Faraday Institution has a mission to not only sponsor fundamental world-class battery research, but to develop resulting discoveries into technologies with significant impacts on the competitive advantage of the British manufacturing industry.

The Institution does this by actively promoting novel means of translating the results of university battery research into technological advance, undertaking activities that go well beyond the remit of a standard research organisation.

Industry Partners

The Faraday Institution has developed collaborative links with more than 122 industrial partners in the automotive, aerospace, battery, and materials sectors, working in collaborative relationships that help to identify application needs as we continue to reshape our research programmes.

Our Industry Partners

Contact us if you are an industry organisation looking to collaborate.

Map of the UK with locations of 85 industry partners.

Graphic of the TSCAN methodology. T=Technology. S=Significance C=Competition A=Action N=Investment, with a description of the activity

TSCAN Methodology

The Faraday Institution has developed an analytical methodology to assess early-stage commercialisation potential for each of its research projects. The assessment results in a bespoke approach to commercialisation tailored to each project, the prioritisation of limited resources and the development of consortia that are investment ready. The process has substantial input and support of the academic research teams and industrial partners (where relevant). The assessment is made up of the five components: Technology, Significance, Competition, Action and Investment. The methodology continues to change and develop.

For more details see Faraday Insight 13.

Commercialising Lithium-Sulfur Battery Research

Faraday Institution supports UK-based start-up OXLiD to a successful acquisition by Gelion

Retaining a significant lithium-sulfur battery IP portfolio for the UK

Read the success story


Commercialising Modelling Research

As a further example of the innovative commercialisation routes the commercialisation team is pursuing, the Faraday Institution has launched the Battery Parameter eXchange (BPX). This open standard supports the wider adoption of ‘industrial strength’ physics-based modelling globally across the battery industry. This chosen route to deliver industry impact from the Multi-scale Modelling project was derived after detailed conversations with a variety of a battery-based system developers around the benefits and challenges they face.

A standard in this sector will:

  • Streamline the process of creating and using accurate physics-based models so that industry can exploit the advantages it can deliver (for example, as a virtual prototyping tool, to optimise battery management systems, and to offer insight on warranty provision);
  • Accelerate the formation of a competitive supply chain in model creation, analysis tools and methodology support, which can reduce overall costs for industry;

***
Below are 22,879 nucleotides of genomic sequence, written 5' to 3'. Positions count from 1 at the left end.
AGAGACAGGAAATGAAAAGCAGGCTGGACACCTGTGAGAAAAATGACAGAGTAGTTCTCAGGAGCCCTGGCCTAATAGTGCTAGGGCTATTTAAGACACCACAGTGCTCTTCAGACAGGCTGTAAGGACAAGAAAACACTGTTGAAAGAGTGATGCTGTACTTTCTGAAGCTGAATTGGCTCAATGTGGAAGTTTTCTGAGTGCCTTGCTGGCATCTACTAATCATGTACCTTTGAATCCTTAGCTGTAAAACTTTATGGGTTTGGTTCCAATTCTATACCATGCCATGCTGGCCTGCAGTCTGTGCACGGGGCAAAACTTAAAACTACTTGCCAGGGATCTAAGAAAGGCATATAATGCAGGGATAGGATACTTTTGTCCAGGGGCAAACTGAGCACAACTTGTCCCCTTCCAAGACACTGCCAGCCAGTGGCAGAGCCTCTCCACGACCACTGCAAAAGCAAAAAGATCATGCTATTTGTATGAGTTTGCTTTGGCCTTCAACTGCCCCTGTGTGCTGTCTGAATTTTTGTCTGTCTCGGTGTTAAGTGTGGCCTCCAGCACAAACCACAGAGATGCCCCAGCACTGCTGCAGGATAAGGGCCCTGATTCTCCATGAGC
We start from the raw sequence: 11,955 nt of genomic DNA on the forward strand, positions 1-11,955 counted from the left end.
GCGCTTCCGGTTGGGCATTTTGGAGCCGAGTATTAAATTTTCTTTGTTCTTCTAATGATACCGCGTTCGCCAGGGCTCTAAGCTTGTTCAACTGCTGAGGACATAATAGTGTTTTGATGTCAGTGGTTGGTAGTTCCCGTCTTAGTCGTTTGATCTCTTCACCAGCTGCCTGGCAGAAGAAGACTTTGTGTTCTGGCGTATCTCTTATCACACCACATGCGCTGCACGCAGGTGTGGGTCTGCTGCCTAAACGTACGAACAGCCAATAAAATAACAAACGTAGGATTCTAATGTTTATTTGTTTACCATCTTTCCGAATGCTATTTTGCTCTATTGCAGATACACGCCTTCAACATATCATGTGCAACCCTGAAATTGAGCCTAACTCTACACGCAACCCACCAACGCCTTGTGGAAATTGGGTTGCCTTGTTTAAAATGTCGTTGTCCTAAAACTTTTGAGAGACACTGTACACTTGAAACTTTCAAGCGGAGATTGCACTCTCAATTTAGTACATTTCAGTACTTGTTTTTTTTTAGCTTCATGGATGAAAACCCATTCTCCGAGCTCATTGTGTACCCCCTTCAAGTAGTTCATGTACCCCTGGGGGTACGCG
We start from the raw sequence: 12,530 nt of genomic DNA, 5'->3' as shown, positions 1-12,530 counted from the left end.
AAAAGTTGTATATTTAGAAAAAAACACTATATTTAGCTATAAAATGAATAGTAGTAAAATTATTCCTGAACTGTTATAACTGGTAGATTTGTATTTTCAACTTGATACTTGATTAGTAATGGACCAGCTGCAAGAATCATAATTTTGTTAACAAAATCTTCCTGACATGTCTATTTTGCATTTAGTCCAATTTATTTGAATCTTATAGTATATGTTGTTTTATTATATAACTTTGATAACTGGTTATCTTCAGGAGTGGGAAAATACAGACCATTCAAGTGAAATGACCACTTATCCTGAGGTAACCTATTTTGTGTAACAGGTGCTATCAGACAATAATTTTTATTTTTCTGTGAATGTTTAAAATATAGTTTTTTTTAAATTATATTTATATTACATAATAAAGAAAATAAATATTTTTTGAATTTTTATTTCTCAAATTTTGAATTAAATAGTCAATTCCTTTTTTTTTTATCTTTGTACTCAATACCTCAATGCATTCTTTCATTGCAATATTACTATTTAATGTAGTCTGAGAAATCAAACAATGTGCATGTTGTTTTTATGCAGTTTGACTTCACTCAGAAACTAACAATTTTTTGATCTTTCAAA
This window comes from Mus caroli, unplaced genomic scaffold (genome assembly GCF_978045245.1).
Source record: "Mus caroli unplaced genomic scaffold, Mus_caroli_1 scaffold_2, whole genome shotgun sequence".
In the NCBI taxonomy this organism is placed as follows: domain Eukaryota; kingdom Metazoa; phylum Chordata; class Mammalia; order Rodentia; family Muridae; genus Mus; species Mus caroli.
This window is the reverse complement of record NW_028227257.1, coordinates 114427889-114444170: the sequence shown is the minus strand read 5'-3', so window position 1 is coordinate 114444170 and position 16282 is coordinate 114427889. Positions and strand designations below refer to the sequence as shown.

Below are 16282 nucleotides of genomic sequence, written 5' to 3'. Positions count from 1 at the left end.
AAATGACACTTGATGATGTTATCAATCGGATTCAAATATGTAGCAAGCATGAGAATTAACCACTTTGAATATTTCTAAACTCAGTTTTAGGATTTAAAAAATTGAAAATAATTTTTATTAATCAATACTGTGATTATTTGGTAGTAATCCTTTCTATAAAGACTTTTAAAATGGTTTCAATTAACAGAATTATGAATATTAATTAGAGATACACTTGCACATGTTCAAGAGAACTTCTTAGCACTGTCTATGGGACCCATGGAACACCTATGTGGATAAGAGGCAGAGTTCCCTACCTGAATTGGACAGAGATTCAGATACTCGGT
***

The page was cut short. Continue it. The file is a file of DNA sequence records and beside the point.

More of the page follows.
• Increase the market size for physics-based modelling thereby stimulating more innovation and investment.

Successful open standards are steered and maintained by their users working together to mutual advantage in a standards body. Therefore, the commercialisation team is hoping to form such a body in 2024, which will be led by industrial users to ‘own’ the roadmap for BPX and any subsequent related standards.

Additionally, with PyBaMM (Python Battery Mathematical Modelling) and DandeLiion, the Multi-scale Modelling project is helping create global collaborative communities of battery modelers, including in industry.

Modelling of thermal performace of a Li-ion pouch cell

Cell Analysis and Modelling System

The Faraday Institution has developed the Cell Analysis and Modelling System (CAMS) – a cell modelling workbook capable of modelling the energy density of experimental cell designs. The tool was designed to be used by battery researchers to rapidly assess the potential energy density of different cell chemistries and cell formats. The model can also be used as an educational tool to demonstrate how different cell components affect the energy density of the cell, and how the energy density of low TRL level electrode active materials would translate in a commercial cell format.

The workbook is capable of modelling four cell designs widely used in industry: cylindrical, pouch, prismatic (wound), prismatic (Z-stacked) as well as five cell chemistries: Li-ion, Na-ion, lithium-sulfur, all-solid-state cells, hybrid solid-state cells.

More information and download the model.

STEPS Programme

The Faraday Institution is working with partners on the Interreg North-West Europe (NWE) STEPS programme to strengthen the competitiveness of innovative storage providers by using a user-centric, demand-driven approach to bring products closer to market. STEPS aims to drive down the time energy storage SMEs typically spend on technology demonstration before reaching market maturity from an average of 5 years to 1-2, while maintaining maximum commercial usability.

Find out more about the STEPS programme.

solar array at South Car Park, Harwell Campus, the site of the testbed

Fellowships and Short Projects

The Faraday Institution has supported more than 30 entrepreneurial fellowships, industry fellowships and industry sprints, enabling the UK battery energy storage industry to sprint ahead